The second part of the discussion is about how much easier and cost-effective this system is to deploy and manage. Those are the two key things.
We always talk about the fact that all this great search capability is in this box. You’re not getting a cheaper, separate little version of search from Google. This is the real thing.
ECT: How about pricing?
Girouard: It’s very competitive. It starts at $32,000, and for that what you get is the hardware, the software and two years of support. It goes higher based on the number of documents you have. We view it as very cost-competitive and a lot less expensive than what people are used to paying. When you look at the total cost of ownership, the difference [is] dramatic.
ECT: Do you sell the product directly or through resellers?
Girouard: We mostly sell directly.
ECT: And it is relatively simple to deploy?
Girouard: Yes. There are a lot of configurations you can do. You can exclude different parts of your site you don’t want to have in a search engine, or you can determine which parts get updated more quickly. You can customize the results so they look like your Web site. But you don’t have to do [that]. You can just turn it on and go.
ECT: So do you offer any kind of professional services to help clients tweak or customize the solution?
Girouard: It’s one of the beautiful things from the customer’s perspective: They’re used to buying something and getting this whole second thing, which is, “Here’s all the services you need to get” — which is double the price of the software. In our case, you get one number, which includes everything, even support.
[With] a lot of enterprise software, the price of the software can be maybe 25 percent of the overall price of the project. We think even compared to that 25 percent we look pretty good — but compared with 100 percent, we look great.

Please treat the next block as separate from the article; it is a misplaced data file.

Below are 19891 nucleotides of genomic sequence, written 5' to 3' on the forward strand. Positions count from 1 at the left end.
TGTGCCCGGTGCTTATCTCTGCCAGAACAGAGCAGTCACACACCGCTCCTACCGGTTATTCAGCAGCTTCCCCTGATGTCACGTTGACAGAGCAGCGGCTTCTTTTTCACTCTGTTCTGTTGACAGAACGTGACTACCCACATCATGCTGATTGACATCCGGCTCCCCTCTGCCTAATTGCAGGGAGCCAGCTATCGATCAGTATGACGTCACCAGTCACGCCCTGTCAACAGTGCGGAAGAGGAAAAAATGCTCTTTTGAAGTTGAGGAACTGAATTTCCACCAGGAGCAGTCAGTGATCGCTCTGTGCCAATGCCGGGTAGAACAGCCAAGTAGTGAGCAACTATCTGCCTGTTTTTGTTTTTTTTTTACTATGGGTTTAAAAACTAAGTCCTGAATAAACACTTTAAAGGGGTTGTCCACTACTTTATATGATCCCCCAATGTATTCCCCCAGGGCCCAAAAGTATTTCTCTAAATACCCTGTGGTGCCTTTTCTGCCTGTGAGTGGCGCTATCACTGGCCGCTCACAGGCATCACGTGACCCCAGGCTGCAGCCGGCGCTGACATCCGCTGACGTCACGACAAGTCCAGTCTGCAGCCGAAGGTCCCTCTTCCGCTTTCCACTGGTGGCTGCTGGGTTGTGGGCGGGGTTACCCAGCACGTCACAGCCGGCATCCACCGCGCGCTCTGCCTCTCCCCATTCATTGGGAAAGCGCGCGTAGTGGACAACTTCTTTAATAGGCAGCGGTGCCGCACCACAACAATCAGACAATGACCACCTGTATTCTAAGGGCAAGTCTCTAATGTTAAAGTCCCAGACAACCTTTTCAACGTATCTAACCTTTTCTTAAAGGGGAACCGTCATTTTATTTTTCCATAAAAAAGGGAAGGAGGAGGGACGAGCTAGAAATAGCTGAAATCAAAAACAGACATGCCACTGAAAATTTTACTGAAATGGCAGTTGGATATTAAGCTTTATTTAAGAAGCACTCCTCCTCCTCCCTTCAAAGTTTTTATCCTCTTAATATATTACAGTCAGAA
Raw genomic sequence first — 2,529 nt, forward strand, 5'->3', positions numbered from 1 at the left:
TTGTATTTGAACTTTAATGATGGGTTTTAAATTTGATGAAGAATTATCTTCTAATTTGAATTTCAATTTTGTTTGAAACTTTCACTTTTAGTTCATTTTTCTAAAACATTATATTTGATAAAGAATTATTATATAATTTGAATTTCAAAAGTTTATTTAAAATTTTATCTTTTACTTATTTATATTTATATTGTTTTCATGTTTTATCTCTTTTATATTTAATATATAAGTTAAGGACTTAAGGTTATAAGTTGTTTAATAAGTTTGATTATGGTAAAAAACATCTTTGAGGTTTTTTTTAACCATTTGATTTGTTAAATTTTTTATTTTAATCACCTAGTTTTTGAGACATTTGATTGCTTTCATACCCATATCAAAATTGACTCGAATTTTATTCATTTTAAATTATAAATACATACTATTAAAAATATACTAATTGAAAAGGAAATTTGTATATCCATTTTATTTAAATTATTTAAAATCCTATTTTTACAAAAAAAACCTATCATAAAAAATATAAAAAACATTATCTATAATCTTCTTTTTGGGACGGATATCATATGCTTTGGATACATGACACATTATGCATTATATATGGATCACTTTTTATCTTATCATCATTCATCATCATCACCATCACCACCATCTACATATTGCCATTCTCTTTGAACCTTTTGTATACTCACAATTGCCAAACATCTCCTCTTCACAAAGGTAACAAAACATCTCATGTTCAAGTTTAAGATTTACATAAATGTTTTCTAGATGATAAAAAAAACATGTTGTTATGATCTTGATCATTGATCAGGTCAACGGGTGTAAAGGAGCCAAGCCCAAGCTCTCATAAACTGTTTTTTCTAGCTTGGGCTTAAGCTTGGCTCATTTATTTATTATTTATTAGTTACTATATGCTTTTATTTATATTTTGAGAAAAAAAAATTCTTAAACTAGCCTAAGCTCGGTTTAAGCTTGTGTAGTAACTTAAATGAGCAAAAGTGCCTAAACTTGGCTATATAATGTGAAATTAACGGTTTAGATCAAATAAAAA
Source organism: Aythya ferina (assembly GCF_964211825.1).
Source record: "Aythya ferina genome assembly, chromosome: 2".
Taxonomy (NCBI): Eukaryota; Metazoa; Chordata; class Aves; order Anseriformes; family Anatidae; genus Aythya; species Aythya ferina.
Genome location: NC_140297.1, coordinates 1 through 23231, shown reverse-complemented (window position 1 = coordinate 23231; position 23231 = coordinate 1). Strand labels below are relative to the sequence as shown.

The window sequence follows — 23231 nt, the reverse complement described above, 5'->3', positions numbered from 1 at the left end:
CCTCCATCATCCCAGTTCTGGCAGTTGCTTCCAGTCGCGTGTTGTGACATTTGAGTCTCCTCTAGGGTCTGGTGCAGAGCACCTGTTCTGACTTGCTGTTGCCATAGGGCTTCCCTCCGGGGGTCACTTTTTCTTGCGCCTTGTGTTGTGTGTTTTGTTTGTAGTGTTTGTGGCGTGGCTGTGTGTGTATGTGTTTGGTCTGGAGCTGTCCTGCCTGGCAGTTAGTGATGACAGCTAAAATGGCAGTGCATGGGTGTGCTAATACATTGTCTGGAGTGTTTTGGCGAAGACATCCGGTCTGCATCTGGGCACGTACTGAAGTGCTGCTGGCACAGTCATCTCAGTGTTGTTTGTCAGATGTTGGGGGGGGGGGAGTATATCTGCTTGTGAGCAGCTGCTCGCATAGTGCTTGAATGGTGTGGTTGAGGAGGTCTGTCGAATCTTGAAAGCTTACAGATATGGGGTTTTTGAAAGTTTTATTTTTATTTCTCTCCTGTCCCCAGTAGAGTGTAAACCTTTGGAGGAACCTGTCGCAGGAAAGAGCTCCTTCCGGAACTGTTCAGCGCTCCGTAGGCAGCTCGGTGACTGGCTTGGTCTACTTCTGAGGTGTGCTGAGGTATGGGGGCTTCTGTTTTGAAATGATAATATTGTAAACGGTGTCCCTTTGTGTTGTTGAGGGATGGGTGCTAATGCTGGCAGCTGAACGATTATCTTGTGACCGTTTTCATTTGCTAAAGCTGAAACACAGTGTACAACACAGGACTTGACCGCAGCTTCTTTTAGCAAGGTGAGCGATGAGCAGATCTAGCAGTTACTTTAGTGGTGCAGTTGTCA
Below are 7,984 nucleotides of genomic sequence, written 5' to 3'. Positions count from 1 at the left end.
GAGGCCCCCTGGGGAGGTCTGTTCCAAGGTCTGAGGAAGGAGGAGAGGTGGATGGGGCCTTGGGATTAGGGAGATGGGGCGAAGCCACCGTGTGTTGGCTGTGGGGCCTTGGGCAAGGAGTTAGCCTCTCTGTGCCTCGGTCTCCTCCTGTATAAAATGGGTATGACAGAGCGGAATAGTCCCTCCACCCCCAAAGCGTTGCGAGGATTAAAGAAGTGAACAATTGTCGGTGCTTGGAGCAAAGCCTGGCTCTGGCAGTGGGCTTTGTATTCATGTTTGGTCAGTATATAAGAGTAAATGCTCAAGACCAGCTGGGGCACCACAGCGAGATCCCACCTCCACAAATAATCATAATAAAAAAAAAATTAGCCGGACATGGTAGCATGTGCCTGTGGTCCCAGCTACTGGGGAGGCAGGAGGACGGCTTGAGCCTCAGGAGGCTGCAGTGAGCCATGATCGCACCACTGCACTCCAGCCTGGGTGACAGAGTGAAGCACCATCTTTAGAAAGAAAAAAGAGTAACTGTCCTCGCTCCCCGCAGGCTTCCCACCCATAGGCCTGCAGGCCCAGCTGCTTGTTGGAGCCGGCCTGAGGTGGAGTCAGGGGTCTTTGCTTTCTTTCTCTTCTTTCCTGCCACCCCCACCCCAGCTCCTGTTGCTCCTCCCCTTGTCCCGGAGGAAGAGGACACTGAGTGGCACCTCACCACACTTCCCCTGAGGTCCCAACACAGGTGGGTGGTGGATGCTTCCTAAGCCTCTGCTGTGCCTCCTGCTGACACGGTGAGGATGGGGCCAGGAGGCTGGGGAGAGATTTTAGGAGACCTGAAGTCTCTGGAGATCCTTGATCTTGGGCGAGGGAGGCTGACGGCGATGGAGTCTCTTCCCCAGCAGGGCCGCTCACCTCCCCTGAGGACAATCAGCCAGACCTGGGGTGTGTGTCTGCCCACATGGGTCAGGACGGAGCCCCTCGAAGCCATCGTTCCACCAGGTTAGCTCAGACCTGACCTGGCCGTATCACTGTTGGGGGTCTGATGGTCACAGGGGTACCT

ECT: How frequently are you required to upgrade the device?
Girouard: We would like to be in the once- or twice-a-year range. That’s for major upgrades. We do software updates very regularly. They’re actually done automatically from the box. You don’t have to take a CD or anything. It can be updated in a hands-off fashion. It phones home, so to speak.
ECT: Where do you expect this market to be a year or so from now?
Girouard: Generally, it’s a problem that will never really be solved. There are always better results you can deliver. If you think about the enterprise, just [searching] on the intranet is one way of looking at it. But there are a lot of things [users are] looking for. We’re very dedicated to connecting people to information. You’ll see us broaden the types of information we can help people connect their employees to, and some of that will go well beyond the intranet. We’re just looking for hard search problems that need solving, and we’re going to apply ourselves to them.
ECT: I’m waiting for the psychic search!
Girouard: That’s what our founders consider the ideal search engine: It reads your mind, and it knows what you’re thinking, and it brings back exactly what you’re looking for and nothing else. Until we do that, we think there’s more work to be done.